HELENA, Mont. (Legal Newsline) – The Montana Supreme Court has upheld a ruling against Atlantic Richfield Co. in a lawsuit over whether the Comprehensive Environmental Response, Compensation and Liability Act (CERCLA) bars a state law claim for restoration damages.
Justice James Jeremiah Shea delivered the Dec. 29 opinion, with Justice Laurie McKinnon offering a dissenting opinion.
"We conclude that the district court did not err by denying ARCO’s motion for summary judgment on property owners’ claim for restoration damages as barred by CERCLA and granting property owners’ motion for summary judgment on ARCO’s CERCLA preemption affirmative defenses (11th–13th). To be clear, ARCO is not precluded from contesting the merits of the property owners’ restoration plans. However, that is an issue of fact to be resolved at trial," the opinion states.
ARCO asked the court for a writ of supervisory control in an effort to reverse five orders of the 2nd Judicial District Court in Silver Bow County in the matter of Christian, et al. v. Atlantic Richfield Co.
At the center of the legal scuffle is a claim for restoration damages brought by property owners in and around the town of Opportunity, Montana.
On Aug. 30, 2016, the 2nd Judicial District Court in Silver Bow County issued an order rejecting ARCO’s motion for summary judgment on property owners’ claim for restoration damages as barred by CERCLA and granting the property owner’s motion for summary judgment on ARCO’s CERCLA preemption affirmative defenses.
ARCO owned the property that had been the site of the Anaconda Smelter, which was constructed by the Anaconda Copper Mining Co. before it closed in 1980.
In 1983, the Environmental Protection Agency designated the area as being impacted by the smelter as a superfund site. ARCO owned the land and kicked off a remedial investigation.
"In 1998, EPA selected a remedy pursuant to CERCLA that detailed ARCO’s cleanup responsibilities moving forward," the opinion states. "As part of the company’s cleanup responsibility, the EPA required ARCO to remediate residential yards within the smelter site that held levels of arsenic exceeding 250 parts per million in soil, and to remediate all wells used for drinking water with levels of arsenic in excess of 10 parts per billion."
In total, the property owners, which included 98 landowners, sought the opinion of outside experts to see what needed to be done to restore their properties to pre-contamination status.
After failing to reach an agreement, the property owners started legal action against ARCO in 2008, claiming common law trespass, nuisance and strict liability. They are seeking restoration damages.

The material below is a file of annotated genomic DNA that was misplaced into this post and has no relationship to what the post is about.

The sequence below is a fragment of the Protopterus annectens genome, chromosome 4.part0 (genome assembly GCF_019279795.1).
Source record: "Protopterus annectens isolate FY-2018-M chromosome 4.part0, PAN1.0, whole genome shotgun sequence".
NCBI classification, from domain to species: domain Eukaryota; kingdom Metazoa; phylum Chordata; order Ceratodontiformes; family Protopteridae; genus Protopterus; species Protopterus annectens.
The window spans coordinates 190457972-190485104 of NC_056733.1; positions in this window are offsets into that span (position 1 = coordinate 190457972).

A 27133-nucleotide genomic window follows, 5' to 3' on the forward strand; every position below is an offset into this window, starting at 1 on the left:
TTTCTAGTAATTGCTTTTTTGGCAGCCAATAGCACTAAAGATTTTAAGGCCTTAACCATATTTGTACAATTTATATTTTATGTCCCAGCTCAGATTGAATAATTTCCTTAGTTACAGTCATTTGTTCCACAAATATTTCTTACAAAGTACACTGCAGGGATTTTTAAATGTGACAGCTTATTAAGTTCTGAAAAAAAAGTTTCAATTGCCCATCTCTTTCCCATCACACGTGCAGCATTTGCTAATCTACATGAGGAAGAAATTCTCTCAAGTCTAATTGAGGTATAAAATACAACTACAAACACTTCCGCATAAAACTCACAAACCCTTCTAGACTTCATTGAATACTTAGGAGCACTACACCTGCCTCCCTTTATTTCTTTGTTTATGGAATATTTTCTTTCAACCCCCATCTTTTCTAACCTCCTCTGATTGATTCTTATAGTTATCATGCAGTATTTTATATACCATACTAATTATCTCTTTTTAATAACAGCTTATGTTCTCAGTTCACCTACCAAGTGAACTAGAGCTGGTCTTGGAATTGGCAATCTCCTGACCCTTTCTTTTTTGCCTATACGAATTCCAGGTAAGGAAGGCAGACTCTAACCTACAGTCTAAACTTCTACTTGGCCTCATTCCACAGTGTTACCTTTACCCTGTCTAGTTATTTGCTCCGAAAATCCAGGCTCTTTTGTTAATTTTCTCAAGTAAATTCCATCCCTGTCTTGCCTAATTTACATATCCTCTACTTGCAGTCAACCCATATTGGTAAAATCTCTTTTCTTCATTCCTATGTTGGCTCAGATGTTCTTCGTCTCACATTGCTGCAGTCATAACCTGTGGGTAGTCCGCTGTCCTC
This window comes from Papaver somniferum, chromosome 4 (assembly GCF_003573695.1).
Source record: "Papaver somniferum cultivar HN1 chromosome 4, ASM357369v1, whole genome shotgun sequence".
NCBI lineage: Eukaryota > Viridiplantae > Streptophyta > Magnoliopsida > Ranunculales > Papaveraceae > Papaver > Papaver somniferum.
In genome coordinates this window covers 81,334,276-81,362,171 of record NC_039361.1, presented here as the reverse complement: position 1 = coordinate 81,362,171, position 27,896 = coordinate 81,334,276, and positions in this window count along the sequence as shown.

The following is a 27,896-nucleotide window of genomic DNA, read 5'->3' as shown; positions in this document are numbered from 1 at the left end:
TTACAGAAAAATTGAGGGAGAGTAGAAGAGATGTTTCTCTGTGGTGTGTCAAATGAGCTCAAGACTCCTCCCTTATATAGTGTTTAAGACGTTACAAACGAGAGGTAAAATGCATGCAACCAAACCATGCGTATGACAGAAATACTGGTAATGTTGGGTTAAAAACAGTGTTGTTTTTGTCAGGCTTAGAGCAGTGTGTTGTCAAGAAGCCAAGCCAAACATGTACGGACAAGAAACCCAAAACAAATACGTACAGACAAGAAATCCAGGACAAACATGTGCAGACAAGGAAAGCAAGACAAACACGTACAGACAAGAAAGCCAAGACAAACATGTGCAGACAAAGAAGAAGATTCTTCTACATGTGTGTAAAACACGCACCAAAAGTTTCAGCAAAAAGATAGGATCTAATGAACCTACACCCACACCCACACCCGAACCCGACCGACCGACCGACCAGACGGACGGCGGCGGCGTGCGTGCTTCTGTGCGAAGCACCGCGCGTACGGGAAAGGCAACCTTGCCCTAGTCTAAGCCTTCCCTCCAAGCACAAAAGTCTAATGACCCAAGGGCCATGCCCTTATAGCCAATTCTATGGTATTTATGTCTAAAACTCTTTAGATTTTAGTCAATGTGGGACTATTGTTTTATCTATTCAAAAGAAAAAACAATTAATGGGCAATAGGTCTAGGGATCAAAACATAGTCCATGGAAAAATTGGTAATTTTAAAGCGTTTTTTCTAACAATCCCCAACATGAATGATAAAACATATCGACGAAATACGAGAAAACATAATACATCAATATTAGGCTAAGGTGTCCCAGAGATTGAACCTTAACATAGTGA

According to the opinion, "in 2013, ARCO moved for summary judgment on the grounds that CERCLA prevented the property owners’ claims."
The lower court didn’t address "ARCO’s CERCLA preemption issue because it dismissed the property owners’ case on the basis that their claims were barred by the statute of limitations," the opinion states.
Ultimately, the property owners appealed at the Montana Supreme Court at that time affirmed in part, and reversed in part, the decision and remanded the case back to the district court.
Shea noted that on remand, the district court denied all of ARCO’s contested motions for summary judgment.
For its part, ARCO argues that the property owners should be prohibited from making a state law claim for restoration damages because the claim conflicts with various provisions of CERCLA, and thus are preempted.
Citing Oneok Inc. v. Learjet Inc., Shea noted that "preemption is established expressly, through the unambiguous language of Congress in statute or implied through the doctrines of field preemption or conflict preemption."
Shea also noted that Congress recognized the role of state law in hazardous cleanup when it addressed overlaps between CERCLA and state laws.
In 42 U.S.C. § 9614(b), Congress said, in part that “[a]ny person who receives compensation for removal costs or damages or claims pursuant to any other Federal or State law shall be precluded from receiving compensation for the same removal costs or damages or claims as provided in this Act,” the opinion states.
Citing PMC Inc. v. Sherwin-Williams Co., Shea also pointed out that while a key purpose of CERCLA’s savings clauses is to reinforce the right to demand hazardous waste cleanup apart from CERCLA, a savings clause “is not intended to allow specific provisions of the statute that contains it to be nullified.”
Shea also wrote that CERCLA does not establish a “'new font of law on which private parties could base claims for personal and property injuries.'”
McKinnon said she dissented from the majority’s conclusion that property owners’ claim for restoration damages is not barred pursuant to the provisions of § 113(h).
McKinnon maintained that the issue "before the Supreme Court is one of subject-matter jurisdiction which, if lacking, bars property owners from going to trial on a claim for restoration damages," the opinion states.
“I would reverse because there is no genuine dispute of fact that property owners’ restoration claim conflicts with the ongoing EPA investigation and CERCLA cleanup,” she wrote. “The district court, as a matter of federal law, lacks subject-matter jurisdiction to consider property owners’ claim for restoration damages.”